Kim Hughes Doesn't Believe in Timeouts, Winning Games

Mike Dunleavy was not in attendance for the Clippers' one-point loss to the Nuggets last night, as he was out of town attending a family funeral. That left the coaching duties to assistant Kim Hughes, who mostly did an excellent job of managing the game. Until the final possession, that is.

The Clippers found themselves down by a single point, and had gotten a rebound with 10 seconds left. Common sense would dictate that -- unless maybe Kobe Bryant or LeBron James was on your squad -- a timeout would be taken, and the coach would call a play to get his team a good look at a game-winning shot. Hughes elected to let his team play on their own, so the game ended with Marcus Camby shooting a three-pointer from straight away that barely drew iron, sending the Clippers to another loss.

After the game, Hughes was asked about the final possession, and he didn't seem to regret not calling a timeout in that situation; in fact, he doesn't believe in using that strategy.

"I did not want to call a timeout. I don't believe in that,'' assistant coach Kim Hughes said. "I'm kind of like [Jazz coach] Jerry Sloan in that. I think it's to your advantage to go in transition, without allowing them to get in a set defense."

OK, so then what happened?

"I thought Baron had a wonderful opportunity to penetrate, he chose not to, which is fine. Marcus was open. I don't think it was a great shot. I'm sure he doesn't think it was a great shot. Eric Gordon was wide open up top,'' Hughes said. "You can look back, and remember that you didn't call a timeout. If it was a situation where we should've called a timeout, I'll take the heat for that. But I don't believe in that."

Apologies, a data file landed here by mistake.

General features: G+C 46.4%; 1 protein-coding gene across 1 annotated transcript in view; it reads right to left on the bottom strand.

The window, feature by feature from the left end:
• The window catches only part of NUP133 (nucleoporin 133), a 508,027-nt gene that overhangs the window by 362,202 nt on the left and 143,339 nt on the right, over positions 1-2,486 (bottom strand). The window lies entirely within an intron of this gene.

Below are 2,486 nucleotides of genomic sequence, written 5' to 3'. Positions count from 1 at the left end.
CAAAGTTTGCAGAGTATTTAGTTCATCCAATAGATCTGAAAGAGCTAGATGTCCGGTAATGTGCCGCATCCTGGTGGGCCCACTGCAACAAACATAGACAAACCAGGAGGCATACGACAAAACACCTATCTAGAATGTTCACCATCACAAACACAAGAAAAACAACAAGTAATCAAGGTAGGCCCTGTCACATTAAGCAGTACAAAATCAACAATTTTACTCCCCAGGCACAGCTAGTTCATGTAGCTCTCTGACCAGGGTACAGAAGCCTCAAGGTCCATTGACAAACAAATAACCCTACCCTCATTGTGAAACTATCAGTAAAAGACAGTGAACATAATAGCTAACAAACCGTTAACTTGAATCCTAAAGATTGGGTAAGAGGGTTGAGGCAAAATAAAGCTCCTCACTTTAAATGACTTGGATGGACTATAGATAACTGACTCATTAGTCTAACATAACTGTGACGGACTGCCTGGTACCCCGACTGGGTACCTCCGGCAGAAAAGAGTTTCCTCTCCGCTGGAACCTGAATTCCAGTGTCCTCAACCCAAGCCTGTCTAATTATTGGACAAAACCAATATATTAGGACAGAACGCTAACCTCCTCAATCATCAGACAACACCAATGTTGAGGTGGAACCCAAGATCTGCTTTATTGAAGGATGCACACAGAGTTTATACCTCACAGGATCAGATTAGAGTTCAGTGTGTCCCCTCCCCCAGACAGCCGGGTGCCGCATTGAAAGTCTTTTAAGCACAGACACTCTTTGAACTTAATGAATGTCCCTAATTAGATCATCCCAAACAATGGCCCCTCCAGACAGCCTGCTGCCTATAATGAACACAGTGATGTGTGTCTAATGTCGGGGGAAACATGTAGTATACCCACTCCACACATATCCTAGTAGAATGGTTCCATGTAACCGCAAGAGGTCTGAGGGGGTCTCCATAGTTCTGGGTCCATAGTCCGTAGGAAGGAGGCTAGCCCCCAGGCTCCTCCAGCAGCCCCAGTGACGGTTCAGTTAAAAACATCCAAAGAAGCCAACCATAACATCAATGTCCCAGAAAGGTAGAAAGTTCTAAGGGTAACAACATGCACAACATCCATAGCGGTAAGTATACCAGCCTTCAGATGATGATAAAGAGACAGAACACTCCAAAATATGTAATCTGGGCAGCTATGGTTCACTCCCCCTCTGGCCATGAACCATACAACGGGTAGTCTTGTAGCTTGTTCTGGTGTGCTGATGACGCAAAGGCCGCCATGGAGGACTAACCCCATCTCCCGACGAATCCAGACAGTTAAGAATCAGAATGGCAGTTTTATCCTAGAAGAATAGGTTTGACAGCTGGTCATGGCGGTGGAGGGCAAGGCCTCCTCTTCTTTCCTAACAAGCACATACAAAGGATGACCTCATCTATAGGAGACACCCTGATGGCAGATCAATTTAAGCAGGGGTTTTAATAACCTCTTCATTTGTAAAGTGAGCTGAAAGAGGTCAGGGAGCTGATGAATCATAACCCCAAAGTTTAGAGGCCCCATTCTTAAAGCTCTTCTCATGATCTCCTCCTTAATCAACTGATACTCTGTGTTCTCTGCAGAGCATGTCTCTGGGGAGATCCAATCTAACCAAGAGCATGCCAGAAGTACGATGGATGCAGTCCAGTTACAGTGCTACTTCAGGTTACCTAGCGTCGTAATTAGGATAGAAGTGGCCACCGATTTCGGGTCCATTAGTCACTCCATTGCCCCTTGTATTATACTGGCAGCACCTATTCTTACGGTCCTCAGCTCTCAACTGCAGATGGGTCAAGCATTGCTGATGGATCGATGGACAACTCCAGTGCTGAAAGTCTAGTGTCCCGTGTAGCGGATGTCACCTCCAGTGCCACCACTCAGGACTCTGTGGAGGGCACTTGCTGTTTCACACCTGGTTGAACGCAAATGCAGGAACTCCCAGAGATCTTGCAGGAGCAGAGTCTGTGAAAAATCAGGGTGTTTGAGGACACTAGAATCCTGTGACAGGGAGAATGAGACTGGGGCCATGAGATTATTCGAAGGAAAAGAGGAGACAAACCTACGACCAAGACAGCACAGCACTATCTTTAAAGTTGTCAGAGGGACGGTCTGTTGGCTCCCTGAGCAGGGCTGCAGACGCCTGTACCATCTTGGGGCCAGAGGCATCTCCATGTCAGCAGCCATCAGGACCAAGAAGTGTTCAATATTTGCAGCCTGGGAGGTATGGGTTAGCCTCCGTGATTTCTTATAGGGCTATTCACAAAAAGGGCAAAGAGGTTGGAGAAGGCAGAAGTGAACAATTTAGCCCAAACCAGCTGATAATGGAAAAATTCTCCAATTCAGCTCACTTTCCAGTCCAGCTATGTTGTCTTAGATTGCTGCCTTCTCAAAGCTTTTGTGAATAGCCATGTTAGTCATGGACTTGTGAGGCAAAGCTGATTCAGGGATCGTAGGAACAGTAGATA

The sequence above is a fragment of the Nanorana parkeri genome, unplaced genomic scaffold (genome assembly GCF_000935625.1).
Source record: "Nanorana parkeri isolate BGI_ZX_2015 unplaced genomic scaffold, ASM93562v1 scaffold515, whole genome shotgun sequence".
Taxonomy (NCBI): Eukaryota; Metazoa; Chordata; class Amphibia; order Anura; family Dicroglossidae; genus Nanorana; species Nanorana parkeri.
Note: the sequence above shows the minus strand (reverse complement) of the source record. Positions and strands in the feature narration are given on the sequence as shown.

Coach, this one isn't on Baron for "choosing not to penetrate." It's on you for not calling the timeout.


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The Clippers are a team that rarely finds itself in a situation where they have a legitimate chance to win: at home, down by one, 10 seconds left. It may be okay in your personal basketball manifesto not to believe in a situational timeout there, but this isn't a philosophical question. It's a real game situation, and one that the Clips couldn't afford to go into without a plan. Marcus Camby has made exactly 13 three-pointers over his 12-year career. That's not what one would refer to as a high percentage shot. The team only needed one to tie and two to win; you're trying to say that you couldn't have drawn up anything to get them a better look?

Assistant coaches rarely get the opportunity to show what they can do when coaching an NBA game from start to finish. Kim Hughes showed that with the game on the line, he'd rather sit on the bench with his fingers crossed than call a timeout. Hope is not a strategy, my man. Sitting on your hands down the stretch when you're supposed to be in charge isn't something that's going to look good on your resume.

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